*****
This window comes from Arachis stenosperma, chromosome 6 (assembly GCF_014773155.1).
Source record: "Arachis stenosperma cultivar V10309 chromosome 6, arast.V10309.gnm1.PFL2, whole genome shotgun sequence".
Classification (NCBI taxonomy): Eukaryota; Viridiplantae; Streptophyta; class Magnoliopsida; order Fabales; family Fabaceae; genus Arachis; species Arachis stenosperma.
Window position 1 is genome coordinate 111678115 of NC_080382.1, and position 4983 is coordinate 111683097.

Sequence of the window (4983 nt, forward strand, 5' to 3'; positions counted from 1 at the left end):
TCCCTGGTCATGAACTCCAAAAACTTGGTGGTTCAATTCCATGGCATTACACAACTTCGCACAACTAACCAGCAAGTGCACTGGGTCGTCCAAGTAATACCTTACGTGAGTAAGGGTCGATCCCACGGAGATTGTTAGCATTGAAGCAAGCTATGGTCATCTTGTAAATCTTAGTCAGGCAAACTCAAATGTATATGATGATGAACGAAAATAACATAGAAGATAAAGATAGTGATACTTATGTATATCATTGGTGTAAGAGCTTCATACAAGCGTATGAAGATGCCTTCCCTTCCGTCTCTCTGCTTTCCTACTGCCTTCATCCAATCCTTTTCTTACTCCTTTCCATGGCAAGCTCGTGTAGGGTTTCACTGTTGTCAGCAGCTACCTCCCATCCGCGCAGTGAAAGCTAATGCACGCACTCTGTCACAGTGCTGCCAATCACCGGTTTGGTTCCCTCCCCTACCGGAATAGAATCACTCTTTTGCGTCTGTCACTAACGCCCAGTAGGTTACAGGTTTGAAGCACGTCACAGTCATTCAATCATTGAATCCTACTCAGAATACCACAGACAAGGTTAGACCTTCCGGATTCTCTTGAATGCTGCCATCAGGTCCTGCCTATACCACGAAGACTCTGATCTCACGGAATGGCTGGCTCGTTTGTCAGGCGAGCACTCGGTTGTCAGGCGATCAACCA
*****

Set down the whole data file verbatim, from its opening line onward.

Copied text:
This window comes from Arachis stenosperma, chromosome 6 (assembly GCF_014773155.1).
Source record: "Arachis stenosperma cultivar V10309 chromosome 6, arast.V10309.gnm1.PFL2, whole genome shotgun sequence".
Classification (NCBI taxonomy): Eukaryota; Viridiplantae; Streptophyta; class Magnoliopsida; order Fabales; family Fabaceae; genus Arachis; species Arachis stenosperma.
Window position 1 is genome coordinate 111678115 of NC_080382.1, and position 4983 is coordinate 111683097.

Sequence of the window (4983 nt, forward strand, 5' to 3'; positions counted from 1 at the left end):
TCCCTGGTCATGAACTCCAAAAACTTGGTGGTTCAATTCCATGGCATTACACAACTTCGCACAACTAACCAGCAAGTGCACTGGGTCGTCCAAGTAATACCTTACGTGAGTAAGGGTCGATCCCACGGAGATTGTTAGCATTGAAGCAAGCTATGGTCATCTTGTAAATCTTAGTCAGGCAAACTCAAATGTATATGATGATGAACGAAAATAACATAGAAGATAAAGATAGTGATACTTATGTATATCATTGGTGTAAGAGCTTCATACAAGCGTATGAAGATGCCTTCCCTTCCGTCTCTCTGCTTTCCTACTGCCTTCATCCAATCCTTTTCTTACTCCTTTCCATGGCAAGCTCGTGTAGGGTTTCACTGTTGTCAGCAGCTACCTCCCATCCGCGCAGTGAAAGCTAATGCACGCACTCTGTCACAGTGCTGCCAATCACCGGTTTGGTTCCCTCCCCTACCGGAATAGAATCACTCTTTTGCGTCTGTCACTAACGCCCAGTAGGTTACAGGTTTGAAGCACGTCACAGTCATTCAATCATTGAATCCTACTCAGAATACCACAGACAAGGTTAGACCTTCCGGATTCTCTTGAATGCTGCCATCAGGTCCTGCCTATACCACGAAGACTCTGATCTCACGGAATGGCTGGCTCGTTTGTCAGGCGAGCACTCGGTTGTCAGGCGATCAACCA